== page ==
Bookkeeping and Accounting for Small Business
When you first get started in a small business, you'll hear the terms bookkeeping and accounting bantered about almost interchangeably. However, these terms do not mean the same thing. Small businesses have both bookkeeping and accounting functions, and they are synergistic.
Bookkeeping is the practice of recording your business transactions in your general ledger, the book or software that you record them into. Accounting is the practice of analyzing the information in the ledgers, developing insights into a business' financial actions.
Bookkeeping is the process of the daily record-keeping of all of a company's financial transactions. Bookkeepers record the sales, expenses, cash and bank transactions of the business in a general ledger.
One of the important habits you should develop when you start a business is recording transactions in your journal and ledger. The ledger and its accuracy are central to your company's finances.
Recording these transactions is referred to as posting. A bookkeeper may also generate invoices and/or complete payroll. The complexity of the bookkeeping process depends on the size of your business and the number of transactions conducted daily, weekly, and monthly.
The two methods of bookkeeping are single-entry and double-entry. Most businesses use the double-entry bookkeeping system in which every entry to an account requires a corresponding and opposite entry to a different account.
For instance, a $10 cash sale would require posting two entries: a debit entry of $10 to an account called "Cash" and a $10 credit entry to an account called "Revenue."
Bookkeeping can be done on a spreadsheet or a lined piece of paper. However, much of the bookkeeping process today is automated, and the software used also intertwines some components of the accounting process.
The key attributes of a good bookkeeper are being a stickler for accuracy and completeness. Because even the most thorough bookkeeper can make mistakes, a bookkeeper usually works under the direction of an accountant.
Accounting has been called the language of business. It is the process of measuring, processing, and communicating financial information. Accounting provides the business owner with information about the company's resources, finances, and the results the business achieves through their use.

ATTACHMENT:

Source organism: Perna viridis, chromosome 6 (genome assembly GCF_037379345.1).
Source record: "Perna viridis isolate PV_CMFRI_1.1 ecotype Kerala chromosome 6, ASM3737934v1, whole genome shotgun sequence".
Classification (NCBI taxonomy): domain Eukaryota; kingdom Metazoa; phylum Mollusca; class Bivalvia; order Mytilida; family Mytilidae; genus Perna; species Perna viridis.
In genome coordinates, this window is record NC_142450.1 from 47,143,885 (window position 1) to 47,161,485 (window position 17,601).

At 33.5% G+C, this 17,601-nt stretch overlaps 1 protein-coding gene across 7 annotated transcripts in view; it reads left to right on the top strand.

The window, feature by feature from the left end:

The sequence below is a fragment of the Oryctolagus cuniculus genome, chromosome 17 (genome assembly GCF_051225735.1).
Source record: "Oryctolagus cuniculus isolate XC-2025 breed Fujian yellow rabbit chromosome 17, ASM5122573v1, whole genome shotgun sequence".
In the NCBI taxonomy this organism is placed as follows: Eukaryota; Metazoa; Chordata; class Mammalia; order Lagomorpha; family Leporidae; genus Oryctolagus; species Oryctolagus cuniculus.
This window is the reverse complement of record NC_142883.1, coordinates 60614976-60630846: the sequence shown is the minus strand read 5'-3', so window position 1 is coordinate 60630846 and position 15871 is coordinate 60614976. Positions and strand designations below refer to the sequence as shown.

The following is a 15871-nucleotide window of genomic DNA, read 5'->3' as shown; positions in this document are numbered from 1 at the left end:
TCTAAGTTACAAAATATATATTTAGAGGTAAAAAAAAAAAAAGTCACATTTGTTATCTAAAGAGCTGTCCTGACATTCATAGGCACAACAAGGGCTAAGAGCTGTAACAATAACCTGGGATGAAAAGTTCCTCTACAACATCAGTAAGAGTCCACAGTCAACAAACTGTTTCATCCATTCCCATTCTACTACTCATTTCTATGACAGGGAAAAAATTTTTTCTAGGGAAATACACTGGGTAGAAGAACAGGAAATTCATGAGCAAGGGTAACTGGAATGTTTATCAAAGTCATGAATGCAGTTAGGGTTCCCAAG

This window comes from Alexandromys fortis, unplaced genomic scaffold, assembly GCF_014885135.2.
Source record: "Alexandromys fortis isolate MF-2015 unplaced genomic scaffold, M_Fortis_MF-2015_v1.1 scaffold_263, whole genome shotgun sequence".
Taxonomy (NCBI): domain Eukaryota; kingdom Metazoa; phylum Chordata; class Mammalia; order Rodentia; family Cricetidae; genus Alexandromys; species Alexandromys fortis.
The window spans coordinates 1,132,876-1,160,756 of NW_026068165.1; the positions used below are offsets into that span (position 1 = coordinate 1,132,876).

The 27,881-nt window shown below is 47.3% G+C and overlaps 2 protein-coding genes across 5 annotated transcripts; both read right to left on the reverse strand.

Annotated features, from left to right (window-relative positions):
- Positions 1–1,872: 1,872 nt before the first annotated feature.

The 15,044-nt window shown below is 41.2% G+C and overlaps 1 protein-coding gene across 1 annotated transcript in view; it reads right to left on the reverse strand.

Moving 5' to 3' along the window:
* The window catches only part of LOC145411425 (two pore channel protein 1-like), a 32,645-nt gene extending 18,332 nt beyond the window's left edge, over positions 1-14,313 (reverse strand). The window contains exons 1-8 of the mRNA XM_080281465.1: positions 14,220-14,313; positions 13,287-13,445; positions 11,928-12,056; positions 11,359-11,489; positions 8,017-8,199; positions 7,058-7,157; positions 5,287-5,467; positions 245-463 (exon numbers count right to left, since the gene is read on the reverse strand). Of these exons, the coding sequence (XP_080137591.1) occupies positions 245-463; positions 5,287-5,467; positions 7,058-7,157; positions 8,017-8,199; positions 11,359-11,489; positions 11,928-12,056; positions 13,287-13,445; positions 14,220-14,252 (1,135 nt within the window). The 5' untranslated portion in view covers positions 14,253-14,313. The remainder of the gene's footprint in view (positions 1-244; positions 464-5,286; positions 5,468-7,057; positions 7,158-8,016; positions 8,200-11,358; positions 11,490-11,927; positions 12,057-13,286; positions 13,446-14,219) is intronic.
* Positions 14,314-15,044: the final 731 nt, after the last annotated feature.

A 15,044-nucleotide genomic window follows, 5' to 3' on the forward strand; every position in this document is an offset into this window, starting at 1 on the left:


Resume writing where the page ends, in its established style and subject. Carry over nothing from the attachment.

The function of accounting is to prepare a record of the company's financial affairs. Accounting includes the interpretation of the numbers prepared by the bookkeeper to determine the financial health of the business.
It also includes the presentation of the financial health of a company, which involves preparing financial statements, and indicators that can be derived from them. Furthermore, a function of accounting is the preparation of tax and other required financial materials.
There are two different methods of accounting. One is based on the cash you have, and the cash you have received. The other is accrual basis accounting. If you have an inventory or a possibility of being audited, you are required to use accrual basis accounting under the Generally Accepted Accounting Principles (GAAP), established by the Financial Accounting Standards Board (FASB)
Cash-based accounting is much simpler than accrual basis accounting. In cash-based accounting, you record revenue when you receive it, and record payments when they are made. This method is usually limited to small businesses in the service industry that has no inventory.
The accrual basis accounting method is based on when revenues are earned, rather than received. This can be thought of a value being transferred between accounts. If you purchase a point of sale terminal, you transfer value from your cash account to your equipment account.
Credit is recorded to the cash account, and debit is recorded to the equipment account. A chart of accounts can help you decide when to credit or debit accounts.
The accounting function can also be outsourced to a private entity. In some small businesses, the bookkeeping and accounting functions are both outsourced. If you outsource your bookkeeping and accounting, you'll still want to be familiar with them both to understand the reports you'll receive.